Drug Discov Ther. 2007;1(2):89-93.
A silkworm model of pathogenic bacterial infection.
Kaito C, Sekimizu K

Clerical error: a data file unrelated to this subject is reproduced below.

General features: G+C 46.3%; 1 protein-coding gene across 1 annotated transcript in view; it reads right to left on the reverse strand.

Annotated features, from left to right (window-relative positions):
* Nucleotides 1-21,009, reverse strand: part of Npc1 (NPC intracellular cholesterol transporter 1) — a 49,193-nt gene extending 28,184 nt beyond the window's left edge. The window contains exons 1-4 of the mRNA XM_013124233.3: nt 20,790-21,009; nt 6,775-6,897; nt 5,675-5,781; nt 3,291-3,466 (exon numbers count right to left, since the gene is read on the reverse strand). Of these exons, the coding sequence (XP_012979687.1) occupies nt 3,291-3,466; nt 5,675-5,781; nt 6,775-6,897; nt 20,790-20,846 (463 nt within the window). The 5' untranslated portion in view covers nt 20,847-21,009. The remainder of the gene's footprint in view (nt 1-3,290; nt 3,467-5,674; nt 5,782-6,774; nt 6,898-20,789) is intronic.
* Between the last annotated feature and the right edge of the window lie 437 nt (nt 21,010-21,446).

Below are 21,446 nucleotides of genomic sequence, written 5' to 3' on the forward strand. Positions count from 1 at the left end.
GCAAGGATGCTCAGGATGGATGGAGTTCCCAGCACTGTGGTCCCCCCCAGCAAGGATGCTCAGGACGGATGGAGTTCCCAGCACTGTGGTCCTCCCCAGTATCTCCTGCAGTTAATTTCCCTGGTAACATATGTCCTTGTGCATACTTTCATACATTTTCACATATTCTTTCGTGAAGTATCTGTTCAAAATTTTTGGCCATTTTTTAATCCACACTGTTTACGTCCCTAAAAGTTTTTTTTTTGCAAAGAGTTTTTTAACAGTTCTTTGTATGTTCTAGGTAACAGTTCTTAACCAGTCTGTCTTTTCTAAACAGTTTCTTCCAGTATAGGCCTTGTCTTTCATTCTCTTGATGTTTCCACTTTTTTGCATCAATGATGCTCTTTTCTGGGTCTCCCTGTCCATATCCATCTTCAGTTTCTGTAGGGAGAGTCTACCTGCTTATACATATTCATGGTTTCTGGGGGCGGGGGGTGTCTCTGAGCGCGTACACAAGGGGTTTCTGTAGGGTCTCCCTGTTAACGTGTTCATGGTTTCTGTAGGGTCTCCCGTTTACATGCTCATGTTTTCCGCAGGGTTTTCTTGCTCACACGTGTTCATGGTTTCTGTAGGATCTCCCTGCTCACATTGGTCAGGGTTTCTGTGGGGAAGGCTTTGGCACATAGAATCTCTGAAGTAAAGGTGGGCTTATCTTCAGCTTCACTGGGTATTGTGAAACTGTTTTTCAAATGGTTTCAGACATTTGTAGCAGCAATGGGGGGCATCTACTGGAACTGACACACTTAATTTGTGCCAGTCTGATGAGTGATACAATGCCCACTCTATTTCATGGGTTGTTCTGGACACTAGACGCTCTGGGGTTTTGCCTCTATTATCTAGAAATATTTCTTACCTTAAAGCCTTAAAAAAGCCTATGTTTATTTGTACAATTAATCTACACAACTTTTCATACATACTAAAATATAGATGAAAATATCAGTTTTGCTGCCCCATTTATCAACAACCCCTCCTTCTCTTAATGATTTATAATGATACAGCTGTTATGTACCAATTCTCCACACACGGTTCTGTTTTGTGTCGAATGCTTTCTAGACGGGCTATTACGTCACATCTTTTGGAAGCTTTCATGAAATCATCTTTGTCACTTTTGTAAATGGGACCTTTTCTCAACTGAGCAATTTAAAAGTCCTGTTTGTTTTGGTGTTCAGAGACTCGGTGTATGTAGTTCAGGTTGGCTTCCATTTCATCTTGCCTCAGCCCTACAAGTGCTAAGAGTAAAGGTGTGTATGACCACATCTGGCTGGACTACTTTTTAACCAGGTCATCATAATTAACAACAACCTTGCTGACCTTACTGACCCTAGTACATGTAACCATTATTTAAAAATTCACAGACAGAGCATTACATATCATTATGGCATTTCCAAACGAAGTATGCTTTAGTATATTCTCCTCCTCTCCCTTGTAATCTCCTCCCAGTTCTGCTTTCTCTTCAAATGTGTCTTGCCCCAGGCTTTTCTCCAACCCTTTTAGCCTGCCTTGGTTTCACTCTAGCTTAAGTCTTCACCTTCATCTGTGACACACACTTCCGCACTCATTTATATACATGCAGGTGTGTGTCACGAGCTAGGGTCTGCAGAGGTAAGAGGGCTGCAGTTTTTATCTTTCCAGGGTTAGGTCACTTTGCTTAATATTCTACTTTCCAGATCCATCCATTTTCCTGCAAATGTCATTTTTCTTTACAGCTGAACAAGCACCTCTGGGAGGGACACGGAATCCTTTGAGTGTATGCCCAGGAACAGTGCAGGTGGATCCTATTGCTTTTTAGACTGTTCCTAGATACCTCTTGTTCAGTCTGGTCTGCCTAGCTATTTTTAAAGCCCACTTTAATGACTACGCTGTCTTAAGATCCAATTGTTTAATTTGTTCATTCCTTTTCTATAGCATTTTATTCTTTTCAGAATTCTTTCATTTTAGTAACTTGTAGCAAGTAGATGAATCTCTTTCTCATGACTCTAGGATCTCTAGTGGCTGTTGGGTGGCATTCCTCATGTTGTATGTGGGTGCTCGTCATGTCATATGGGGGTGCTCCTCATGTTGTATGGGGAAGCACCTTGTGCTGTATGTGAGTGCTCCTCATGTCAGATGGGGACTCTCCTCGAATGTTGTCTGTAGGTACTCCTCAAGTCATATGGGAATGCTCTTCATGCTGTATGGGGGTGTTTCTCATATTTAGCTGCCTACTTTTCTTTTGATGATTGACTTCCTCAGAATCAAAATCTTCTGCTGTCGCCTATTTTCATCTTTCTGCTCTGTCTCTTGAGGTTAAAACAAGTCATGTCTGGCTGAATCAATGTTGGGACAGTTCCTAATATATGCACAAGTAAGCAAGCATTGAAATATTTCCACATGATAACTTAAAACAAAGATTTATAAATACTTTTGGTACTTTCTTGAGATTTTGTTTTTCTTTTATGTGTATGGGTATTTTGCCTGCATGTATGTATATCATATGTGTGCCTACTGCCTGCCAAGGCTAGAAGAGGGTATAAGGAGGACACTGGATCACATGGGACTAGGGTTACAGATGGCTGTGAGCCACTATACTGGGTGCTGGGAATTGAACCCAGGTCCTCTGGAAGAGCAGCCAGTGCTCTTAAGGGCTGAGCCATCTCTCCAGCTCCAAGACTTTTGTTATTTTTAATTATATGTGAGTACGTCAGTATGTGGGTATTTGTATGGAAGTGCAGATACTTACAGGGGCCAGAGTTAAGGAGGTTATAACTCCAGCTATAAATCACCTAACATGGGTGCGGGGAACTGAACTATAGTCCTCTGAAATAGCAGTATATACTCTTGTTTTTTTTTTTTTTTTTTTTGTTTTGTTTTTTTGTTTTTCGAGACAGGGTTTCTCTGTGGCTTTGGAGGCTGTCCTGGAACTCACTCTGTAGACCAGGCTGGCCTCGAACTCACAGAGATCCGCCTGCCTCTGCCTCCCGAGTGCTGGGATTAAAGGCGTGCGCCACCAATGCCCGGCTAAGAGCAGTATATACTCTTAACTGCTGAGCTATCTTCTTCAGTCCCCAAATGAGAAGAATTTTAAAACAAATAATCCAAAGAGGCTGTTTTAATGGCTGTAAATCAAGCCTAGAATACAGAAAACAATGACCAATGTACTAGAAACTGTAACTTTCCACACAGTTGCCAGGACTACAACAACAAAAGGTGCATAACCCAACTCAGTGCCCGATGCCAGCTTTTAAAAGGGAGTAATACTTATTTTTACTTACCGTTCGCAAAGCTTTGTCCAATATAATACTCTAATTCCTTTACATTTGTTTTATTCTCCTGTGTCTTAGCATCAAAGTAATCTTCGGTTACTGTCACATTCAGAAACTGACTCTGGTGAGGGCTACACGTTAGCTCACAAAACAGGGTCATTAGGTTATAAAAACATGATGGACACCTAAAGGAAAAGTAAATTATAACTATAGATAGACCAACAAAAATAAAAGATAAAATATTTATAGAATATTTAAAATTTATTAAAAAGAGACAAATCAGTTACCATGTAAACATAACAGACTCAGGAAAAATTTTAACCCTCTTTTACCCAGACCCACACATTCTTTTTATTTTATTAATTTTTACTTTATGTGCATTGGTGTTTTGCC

Silkworms are invertebrate animals that are killed by bacteria pathogenic against humans, such as Staphylococcus aureus, Streptococcus pyogenes, Pseudomonas aeruginosa, and Vibrio cholerae. Injection into the hemolymph of antibiotics that are clinically used for human patients abolishes the killing effects. There are several advantages to using silkworms as an infection model, such as low cost, the absence of ethical problems that are associated with the use of mammals, and a body size large enough to handle while injecting sample solution into the hemolymph. We screened S. aureus mutants with attenuated virulence against silkworms and found three novel virulence regulatory genes, cvfA, cvfB, and cvfC. These genes contribute to virulence against mice and are required for exotoxin production. The cvfA gene is required for expression of the agr locus, which regulates most exotoxin genes, and a novel DNA binding protein SarZ. Silkworms are susceptible to S. aureus beta toxin, P. aeruginosa exotoxin A, and diphtheria toxin. Therefore, silkworms are a promising infection model animal for the identification and evaluation of virulenceassociated genes.